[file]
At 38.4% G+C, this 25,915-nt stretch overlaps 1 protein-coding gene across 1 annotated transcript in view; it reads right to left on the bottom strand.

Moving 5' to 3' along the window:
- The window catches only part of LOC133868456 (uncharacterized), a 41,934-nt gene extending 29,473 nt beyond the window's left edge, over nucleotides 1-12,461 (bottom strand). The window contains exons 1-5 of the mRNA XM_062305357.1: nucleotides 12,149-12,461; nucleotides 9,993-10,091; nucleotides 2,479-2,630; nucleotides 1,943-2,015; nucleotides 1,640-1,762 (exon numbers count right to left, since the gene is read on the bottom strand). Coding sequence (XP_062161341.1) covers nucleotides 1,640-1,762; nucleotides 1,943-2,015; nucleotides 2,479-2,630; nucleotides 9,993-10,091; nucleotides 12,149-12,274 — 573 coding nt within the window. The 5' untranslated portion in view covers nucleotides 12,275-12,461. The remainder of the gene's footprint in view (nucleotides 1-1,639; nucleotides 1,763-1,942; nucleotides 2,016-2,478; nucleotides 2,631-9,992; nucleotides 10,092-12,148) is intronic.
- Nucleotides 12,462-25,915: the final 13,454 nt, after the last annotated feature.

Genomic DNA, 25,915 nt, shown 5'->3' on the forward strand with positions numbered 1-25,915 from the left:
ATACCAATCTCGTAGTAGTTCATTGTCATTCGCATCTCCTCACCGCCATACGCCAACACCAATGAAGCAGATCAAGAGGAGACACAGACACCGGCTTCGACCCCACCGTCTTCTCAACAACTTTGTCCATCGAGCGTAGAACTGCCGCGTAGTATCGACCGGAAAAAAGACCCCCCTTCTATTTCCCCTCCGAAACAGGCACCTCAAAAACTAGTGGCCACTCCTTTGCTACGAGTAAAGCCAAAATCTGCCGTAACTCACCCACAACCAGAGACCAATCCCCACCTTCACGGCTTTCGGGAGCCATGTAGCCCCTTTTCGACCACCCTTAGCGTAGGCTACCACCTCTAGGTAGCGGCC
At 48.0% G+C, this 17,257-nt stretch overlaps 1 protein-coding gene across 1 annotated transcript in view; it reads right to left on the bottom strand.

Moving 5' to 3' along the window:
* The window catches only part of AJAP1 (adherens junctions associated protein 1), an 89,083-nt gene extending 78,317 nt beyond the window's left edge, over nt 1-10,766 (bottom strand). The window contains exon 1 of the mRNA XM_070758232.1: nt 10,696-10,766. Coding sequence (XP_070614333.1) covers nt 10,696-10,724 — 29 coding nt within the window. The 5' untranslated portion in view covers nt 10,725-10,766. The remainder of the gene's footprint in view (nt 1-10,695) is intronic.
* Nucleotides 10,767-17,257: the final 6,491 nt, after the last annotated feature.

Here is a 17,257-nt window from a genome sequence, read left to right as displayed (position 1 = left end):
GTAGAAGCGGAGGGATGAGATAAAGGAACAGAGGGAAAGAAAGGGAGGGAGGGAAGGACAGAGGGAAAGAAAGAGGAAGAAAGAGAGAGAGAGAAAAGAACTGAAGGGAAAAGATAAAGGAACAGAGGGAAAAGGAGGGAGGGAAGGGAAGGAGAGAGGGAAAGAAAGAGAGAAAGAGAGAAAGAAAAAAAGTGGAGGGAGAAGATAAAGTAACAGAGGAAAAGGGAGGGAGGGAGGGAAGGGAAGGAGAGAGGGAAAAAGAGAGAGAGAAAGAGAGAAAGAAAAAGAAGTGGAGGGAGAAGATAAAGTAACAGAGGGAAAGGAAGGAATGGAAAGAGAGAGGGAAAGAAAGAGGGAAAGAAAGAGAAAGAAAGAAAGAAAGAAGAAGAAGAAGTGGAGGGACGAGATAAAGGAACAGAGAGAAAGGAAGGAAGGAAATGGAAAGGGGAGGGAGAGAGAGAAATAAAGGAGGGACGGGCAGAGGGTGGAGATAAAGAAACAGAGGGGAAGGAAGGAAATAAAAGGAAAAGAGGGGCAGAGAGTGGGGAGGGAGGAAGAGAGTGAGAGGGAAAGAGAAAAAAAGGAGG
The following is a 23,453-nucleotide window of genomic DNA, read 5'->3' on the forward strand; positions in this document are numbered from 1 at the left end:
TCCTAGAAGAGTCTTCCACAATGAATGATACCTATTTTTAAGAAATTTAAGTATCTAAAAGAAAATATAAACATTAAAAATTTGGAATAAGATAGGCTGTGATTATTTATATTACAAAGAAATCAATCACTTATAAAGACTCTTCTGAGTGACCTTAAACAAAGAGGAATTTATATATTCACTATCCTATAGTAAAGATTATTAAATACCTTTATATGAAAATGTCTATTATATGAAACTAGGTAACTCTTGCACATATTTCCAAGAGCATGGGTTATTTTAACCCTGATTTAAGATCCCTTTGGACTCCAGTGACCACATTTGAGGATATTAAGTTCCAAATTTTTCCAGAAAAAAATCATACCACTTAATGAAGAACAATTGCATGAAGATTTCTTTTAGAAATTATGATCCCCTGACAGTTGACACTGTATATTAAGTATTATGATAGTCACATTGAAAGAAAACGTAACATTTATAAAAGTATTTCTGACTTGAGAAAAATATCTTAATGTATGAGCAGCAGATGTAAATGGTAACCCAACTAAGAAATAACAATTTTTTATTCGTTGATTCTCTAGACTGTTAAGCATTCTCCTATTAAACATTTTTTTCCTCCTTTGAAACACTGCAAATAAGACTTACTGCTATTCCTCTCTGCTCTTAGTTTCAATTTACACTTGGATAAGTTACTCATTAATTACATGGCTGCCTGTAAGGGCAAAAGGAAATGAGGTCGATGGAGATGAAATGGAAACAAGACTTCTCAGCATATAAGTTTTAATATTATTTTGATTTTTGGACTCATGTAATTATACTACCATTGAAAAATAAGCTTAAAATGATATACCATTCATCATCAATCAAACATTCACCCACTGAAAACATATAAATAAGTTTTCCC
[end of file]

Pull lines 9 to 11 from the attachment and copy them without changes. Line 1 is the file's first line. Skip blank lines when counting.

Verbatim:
* The window catches only part of AJAP1 (adherens junctions associated protein 1), an 89,083-nt gene extending 78,317 nt beyond the window's left edge, over nt 1-10,766 (bottom strand). The window contains exon 1 of the mRNA XM_070758232.1: nt 10,696-10,766. Coding sequence (XP_070614333.1) covers nt 10,696-10,724 — 29 coding nt within the window. The 5' untranslated portion in view covers nt 10,725-10,766. The remainder of the gene's footprint in view (nt 1-10,695) is intronic.
* Nucleotides 10,767-17,257: the final 6,491 nt, after the last annotated feature.

Here is a 17,257-nt window from a genome sequence, read left to right as displayed (position 1 = left end):